Nothing is known about St. Sebastian's youth other than the fact he may have come from southern France and he was educated in Milan. He joined the Roman Army in 283 AD, ostensibly to be of service to other
Christians who were being persecuted by the Romans. St. Sebastian distinguished himself and for his
excellent service, he was promoted to serve in the Praetorian Guard to protect Emperor Diocletian.
While serving as a Praetorian Guard, Marcus and Marcellian, twin brothers, were imprisoned for refusing to
make public sacrifices to the Roman gods. The brothers were deacons of the Christian Church. During their
imprisonment, their parents visited them to implore them to renounce Christianity. However, St. Sebastian
convinced both parents to convert to Christianity. St. Sebastian also converted several other prominent
individuals, including the local prefect.
This led to his discovery and he was reported as a Christian to Emperor Diocletian in 286. The Emperor,
who was already infamous for ordering the deaths of hundreds of Christians, scolded Sebastian and ordered
him to be killed by having him tied to a stake on a training field and used as target practice.
Archers riddled his body with arrows, his body was described as, "full of arrows as an urchin." Believed to be
dead, the archers left his body for retrieval and burial. He was recovered by Irene of Rome, whose Christian
husband was a servant to Diocletian and also martyred. Irene discovered that Sebastian was still living and she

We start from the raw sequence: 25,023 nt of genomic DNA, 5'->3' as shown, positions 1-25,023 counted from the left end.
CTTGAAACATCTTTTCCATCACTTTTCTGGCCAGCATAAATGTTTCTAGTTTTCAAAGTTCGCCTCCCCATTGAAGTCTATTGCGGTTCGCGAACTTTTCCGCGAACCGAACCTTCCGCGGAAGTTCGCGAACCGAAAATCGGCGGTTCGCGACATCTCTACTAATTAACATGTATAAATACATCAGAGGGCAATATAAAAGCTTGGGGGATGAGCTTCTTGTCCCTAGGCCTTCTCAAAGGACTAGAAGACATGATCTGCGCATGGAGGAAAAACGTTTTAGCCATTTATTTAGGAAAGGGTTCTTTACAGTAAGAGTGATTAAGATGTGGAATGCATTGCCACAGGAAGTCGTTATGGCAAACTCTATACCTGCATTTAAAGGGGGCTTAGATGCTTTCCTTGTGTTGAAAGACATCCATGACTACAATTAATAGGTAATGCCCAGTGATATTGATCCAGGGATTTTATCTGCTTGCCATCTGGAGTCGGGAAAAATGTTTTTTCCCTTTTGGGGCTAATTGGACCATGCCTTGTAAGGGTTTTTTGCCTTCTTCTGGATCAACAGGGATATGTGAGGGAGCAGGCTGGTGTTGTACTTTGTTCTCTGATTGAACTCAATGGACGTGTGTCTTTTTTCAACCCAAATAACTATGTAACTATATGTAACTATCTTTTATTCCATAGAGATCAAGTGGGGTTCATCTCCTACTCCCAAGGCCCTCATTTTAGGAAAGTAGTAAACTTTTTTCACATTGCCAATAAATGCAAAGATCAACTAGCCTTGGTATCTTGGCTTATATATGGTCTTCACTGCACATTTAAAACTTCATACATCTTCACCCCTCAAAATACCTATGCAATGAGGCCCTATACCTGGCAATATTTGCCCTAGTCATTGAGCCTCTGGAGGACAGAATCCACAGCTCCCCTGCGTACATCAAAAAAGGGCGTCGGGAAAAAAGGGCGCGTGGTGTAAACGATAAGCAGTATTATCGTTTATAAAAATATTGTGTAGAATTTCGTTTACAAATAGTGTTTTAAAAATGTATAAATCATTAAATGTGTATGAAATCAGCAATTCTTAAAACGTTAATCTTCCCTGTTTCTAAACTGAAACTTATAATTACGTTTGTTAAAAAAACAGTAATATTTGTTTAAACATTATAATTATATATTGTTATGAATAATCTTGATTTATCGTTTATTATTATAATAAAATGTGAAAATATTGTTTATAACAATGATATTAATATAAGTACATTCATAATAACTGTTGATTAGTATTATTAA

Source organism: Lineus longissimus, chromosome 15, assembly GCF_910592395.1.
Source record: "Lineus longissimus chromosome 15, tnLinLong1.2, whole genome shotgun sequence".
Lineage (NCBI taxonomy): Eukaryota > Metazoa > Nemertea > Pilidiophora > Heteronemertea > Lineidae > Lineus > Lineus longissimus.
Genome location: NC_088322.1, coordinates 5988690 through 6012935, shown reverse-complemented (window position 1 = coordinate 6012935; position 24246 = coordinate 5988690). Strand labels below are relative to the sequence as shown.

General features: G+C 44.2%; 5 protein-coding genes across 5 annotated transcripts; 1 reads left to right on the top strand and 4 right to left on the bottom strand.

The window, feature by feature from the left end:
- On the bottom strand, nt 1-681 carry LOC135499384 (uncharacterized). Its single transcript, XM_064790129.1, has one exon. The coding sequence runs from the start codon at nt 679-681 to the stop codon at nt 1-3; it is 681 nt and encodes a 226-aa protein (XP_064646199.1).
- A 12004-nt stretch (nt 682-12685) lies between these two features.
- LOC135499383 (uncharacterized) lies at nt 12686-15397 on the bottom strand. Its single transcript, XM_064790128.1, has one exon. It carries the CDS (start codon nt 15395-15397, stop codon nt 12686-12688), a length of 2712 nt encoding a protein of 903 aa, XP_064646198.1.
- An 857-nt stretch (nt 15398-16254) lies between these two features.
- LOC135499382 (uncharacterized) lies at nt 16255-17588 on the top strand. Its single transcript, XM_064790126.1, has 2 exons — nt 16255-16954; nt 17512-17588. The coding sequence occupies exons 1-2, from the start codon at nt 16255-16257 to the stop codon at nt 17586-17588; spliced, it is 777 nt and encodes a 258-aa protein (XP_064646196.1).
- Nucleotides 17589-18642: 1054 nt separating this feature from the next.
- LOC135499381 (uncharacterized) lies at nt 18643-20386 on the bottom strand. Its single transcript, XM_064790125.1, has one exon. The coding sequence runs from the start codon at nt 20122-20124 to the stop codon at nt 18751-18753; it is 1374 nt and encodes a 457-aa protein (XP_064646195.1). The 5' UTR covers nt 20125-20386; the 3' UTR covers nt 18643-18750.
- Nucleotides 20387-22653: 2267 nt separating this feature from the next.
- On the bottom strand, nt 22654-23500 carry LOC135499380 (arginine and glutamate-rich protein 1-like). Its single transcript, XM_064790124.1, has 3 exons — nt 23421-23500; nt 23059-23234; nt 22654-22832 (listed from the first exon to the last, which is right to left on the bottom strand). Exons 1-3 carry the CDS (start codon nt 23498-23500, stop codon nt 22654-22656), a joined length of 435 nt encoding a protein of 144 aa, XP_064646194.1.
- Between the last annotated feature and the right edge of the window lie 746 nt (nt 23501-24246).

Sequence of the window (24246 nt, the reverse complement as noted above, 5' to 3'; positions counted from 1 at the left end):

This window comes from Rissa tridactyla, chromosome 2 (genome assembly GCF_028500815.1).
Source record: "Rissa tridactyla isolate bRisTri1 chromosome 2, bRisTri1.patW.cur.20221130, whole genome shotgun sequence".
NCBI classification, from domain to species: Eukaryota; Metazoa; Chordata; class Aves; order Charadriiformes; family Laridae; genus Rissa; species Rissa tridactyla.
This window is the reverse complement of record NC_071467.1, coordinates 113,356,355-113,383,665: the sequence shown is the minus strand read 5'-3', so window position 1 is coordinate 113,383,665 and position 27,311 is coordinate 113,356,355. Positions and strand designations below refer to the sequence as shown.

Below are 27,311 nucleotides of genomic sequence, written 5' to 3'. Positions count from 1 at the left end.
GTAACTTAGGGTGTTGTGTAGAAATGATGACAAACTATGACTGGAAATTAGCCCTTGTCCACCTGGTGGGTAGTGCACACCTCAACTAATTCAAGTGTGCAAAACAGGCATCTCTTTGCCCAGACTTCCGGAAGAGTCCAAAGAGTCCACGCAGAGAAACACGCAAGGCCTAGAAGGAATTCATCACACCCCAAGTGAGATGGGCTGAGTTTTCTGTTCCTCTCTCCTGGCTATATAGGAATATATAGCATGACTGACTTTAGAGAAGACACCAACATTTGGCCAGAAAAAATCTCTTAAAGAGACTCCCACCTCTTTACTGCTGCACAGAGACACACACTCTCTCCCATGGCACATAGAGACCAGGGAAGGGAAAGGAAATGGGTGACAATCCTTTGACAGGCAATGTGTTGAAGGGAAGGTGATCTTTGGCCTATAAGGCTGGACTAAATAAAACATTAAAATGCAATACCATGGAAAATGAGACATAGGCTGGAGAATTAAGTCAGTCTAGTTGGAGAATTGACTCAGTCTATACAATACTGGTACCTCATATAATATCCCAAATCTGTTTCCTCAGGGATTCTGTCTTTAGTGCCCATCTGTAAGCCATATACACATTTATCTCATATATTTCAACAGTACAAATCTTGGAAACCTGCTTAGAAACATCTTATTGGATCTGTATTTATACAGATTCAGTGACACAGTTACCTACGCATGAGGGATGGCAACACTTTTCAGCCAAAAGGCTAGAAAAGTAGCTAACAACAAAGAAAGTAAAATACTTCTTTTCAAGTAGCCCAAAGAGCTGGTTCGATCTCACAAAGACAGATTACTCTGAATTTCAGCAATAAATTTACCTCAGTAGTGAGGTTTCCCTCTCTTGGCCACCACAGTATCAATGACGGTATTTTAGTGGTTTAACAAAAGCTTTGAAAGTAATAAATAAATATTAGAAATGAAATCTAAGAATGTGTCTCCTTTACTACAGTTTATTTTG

hid him and nursed him back to health.
Once well, Sebastian went in search of Diocletian to surprise him. He managed to catch Diocletian by a
stairwell and proceeded to criticize him loudly and publically for his persecution of the Christians. Diocletian,
surprised that Sebastian was still alive, was immediately taken aback, but recovered his composure. This time,
he would not permit Sebastian to escape with his life. He ordered his former guard to be beaten to death with
clubs, then thrown into the sewers.
His body was recovered by a Christian woman, named Lucina, and she secretly buried him in the catacombs
Nearly 80 years after his death, around 367, his remains were moved to a basilica in Rome, built by Pope
Damasus I. His body, or at least some relics from his body were reportedly removed and shared with a
community of monks in France. His cranium was sent to a German monastery where it was placed in a
special silver case in 934. The relic remains in its case today in a special reliquary in Ebersberg.
St. Sebastian was commonly invoked as a protector against the plague. According to historical records, he
defended the city of Rome against the plague in 680. His association with the plague could be because he
survived being shot full of arrows and in pagan belief, pestilence was delivered by arrows shot by the gods
above. Even Christian Romans would appreciate this symbolism. That symbolism is even captured in artwork
as late as the Renaissance, where artists painted plague victims with black arrows in their body.
In artwork, St. Sebastian is depicted with arrows shot into his body, often tied to a post or a tree. His second
execution is virtually never depicted.
Dear Commander at the Roman Emperor’s Court, you chose to be also a soldier of Christ and dared to spread faith in the King of Kings – for which you were condemned to die. Your body, however, proved athletically strong and the executing arrows extremely weak. So another means to kill you was chosen and you gave your life to the Lord. May athletes be always as strong in their faith as their Patron Saint so clearly has been. Amen